When there isn’t much else to choose between brands, customer service becomes an important differentiation, and in . As regulators continue to make it easier for customers to switch providers, financial institutions must spend as much time keeping existing account holders happy as they do wooing new ones. Issuing apps and making it easier for customers to bank and source products online is a good start, but account holders will soon notice and defect if such moves are really a thinly disguised attempt to reduce costs and close branches.
has found that nearly two-thirds of consumers perceive little or no differentiation of products and services across the overall banking sector. The last major technical innovation in banking was the ATM after all. Bain has demonstrated a clear correlation between a bank’s Net Promoter Score (the willingness of customers to recommend a company’s products or services to others) and how customers rank simple things such as the ease of bill-paying. .
Institutions are well aware of this: it is no coincidence that removing friction from the customer journey has been identified as the most significant trend by . Improved use of data and advanced analytics ranked similarly highly, suggesting the two are closely connected. Yet without advanced use of technology and data to support innovation, costs will soar as established players try to play .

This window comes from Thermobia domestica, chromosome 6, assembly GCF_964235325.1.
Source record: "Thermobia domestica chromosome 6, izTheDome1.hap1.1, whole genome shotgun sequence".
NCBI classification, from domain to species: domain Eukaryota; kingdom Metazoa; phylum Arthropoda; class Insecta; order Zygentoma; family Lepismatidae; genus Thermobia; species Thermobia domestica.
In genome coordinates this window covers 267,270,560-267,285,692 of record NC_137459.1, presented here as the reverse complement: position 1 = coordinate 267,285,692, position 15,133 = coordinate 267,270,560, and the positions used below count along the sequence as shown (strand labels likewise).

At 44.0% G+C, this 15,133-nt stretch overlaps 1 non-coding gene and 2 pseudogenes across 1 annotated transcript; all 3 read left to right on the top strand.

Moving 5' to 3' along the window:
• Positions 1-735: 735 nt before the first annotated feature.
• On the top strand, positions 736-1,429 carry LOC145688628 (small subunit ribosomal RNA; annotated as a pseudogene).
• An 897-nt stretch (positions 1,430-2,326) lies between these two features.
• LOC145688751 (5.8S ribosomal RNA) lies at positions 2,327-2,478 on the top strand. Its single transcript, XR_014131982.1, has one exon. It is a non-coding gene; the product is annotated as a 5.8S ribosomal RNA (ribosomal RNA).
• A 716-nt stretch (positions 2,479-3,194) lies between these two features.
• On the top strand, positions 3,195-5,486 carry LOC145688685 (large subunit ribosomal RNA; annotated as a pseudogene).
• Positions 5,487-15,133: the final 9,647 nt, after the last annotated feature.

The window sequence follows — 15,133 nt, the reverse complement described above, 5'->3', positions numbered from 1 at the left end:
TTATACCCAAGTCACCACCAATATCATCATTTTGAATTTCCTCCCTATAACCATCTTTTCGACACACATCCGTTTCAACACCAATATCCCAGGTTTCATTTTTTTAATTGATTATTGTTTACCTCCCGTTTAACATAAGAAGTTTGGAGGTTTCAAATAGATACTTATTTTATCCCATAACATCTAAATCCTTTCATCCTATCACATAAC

Smarter services need smarter data processes
A number of leading organizations, from Bank of America to Barclays Africa, are currently trialing artificial intelligence to improve the customer experience, by accelerating the resolution of queries and completion of tasks — with . Beyond banking, insurance companies are embracing technology to simplify the claims process and offer lower premiums, as long as customers agree to connect their cars, boilers and home alarm systems so they can be .
The big challenge is that many of these emerging applications and big ideas rely on the ability to process huge volumes at data in real time, to allow the next action to happen. This is not an after-hours number crunching exercise.
And this isn’t something that can be achieved within a private data center – even one owned by a large bank. The scale and performance required would make this far too expensive, by up to a factor of 20 compared with using the cloud, if indeed it were possible to build out the infrastructure in a reasonable timeframe. (It isn’t.)
But nor is it something that can be easily moved offsite – or at least not without special provision. That’s because the data, being live, needs to exist in more than one place at the same time: in core systems within the bank’s main data center; and in the public cloud where the rapid analysis really needs to happen.